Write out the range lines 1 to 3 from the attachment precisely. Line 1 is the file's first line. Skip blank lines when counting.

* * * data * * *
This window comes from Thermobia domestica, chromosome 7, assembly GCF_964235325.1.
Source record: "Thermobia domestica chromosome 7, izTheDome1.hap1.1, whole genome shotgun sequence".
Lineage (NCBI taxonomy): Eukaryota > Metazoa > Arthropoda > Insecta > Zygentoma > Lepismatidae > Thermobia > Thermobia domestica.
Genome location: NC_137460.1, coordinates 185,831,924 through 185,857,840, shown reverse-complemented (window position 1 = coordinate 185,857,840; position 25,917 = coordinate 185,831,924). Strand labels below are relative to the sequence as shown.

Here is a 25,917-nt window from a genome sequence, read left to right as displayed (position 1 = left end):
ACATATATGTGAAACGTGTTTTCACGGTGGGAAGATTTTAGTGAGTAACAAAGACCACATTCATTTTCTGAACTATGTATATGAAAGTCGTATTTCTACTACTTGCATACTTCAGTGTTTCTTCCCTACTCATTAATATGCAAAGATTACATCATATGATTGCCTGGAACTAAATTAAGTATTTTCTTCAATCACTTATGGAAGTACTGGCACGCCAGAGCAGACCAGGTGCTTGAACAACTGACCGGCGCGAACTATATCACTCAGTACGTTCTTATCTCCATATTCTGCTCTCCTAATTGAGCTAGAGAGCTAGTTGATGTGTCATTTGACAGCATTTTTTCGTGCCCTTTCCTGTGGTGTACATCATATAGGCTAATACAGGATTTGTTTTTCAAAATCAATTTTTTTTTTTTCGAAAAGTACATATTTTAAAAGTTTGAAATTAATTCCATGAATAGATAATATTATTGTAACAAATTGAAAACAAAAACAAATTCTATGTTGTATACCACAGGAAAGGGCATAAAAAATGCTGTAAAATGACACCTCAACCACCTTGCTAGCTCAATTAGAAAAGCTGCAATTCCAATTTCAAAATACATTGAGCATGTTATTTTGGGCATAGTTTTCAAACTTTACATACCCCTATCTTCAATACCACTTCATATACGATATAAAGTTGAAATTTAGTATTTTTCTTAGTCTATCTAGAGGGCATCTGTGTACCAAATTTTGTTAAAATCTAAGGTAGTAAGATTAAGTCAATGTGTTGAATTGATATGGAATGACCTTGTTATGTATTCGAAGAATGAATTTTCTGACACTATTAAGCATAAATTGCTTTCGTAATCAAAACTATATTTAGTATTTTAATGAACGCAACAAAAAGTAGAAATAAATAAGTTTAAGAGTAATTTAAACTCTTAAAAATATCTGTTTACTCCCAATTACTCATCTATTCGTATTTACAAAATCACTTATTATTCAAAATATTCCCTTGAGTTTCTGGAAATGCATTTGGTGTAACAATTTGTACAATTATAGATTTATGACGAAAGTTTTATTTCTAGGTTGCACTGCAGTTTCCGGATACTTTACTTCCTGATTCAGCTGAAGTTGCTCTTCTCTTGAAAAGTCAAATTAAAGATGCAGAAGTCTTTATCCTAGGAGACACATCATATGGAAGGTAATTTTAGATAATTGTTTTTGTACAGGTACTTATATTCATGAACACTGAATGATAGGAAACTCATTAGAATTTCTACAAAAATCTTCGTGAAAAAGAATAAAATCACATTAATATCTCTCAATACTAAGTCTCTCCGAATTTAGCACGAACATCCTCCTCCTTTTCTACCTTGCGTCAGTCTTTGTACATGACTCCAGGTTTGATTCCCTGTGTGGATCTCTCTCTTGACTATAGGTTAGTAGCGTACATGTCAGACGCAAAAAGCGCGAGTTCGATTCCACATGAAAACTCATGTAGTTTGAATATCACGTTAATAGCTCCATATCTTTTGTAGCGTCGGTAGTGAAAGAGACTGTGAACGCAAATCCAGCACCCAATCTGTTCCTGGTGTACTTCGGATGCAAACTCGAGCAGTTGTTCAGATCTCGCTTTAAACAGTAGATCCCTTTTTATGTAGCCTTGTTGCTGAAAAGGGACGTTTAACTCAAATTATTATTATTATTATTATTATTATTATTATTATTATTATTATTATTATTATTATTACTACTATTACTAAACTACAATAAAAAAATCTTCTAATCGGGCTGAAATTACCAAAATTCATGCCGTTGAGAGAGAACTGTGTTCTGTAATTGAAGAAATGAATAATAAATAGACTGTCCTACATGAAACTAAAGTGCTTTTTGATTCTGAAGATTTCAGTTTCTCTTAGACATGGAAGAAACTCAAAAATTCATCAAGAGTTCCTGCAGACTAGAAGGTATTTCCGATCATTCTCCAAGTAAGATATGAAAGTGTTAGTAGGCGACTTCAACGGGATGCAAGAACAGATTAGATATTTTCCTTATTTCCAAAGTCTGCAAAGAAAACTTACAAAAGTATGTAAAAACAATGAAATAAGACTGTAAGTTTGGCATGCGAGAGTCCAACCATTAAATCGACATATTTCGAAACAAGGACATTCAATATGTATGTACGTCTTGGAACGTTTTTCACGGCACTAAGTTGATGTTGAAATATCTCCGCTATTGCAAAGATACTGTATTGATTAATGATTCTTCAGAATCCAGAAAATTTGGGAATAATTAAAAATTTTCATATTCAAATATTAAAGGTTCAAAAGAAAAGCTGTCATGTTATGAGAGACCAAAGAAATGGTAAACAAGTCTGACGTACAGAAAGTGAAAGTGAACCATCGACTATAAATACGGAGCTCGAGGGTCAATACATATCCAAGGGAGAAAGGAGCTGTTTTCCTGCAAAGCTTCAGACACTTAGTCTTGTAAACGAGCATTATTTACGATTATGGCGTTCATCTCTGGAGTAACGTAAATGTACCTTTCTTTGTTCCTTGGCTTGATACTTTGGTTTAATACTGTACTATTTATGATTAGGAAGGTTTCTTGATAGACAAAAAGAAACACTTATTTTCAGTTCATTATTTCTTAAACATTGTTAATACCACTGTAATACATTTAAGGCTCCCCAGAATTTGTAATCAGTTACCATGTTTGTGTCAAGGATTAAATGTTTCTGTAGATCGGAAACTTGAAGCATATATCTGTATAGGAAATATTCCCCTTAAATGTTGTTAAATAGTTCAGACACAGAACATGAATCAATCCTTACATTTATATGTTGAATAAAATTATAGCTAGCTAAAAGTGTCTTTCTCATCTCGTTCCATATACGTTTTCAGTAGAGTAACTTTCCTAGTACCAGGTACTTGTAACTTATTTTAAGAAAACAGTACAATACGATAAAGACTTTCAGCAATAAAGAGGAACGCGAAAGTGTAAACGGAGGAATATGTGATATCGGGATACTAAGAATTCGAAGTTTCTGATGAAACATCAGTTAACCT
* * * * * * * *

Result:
This window comes from Thermobia domestica, chromosome 7, assembly GCF_964235325.1.
Source record: "Thermobia domestica chromosome 7, izTheDome1.hap1.1, whole genome shotgun sequence".
Lineage (NCBI taxonomy): Eukaryota > Metazoa > Arthropoda > Insecta > Zygentoma > Lepismatidae > Thermobia > Thermobia domestica.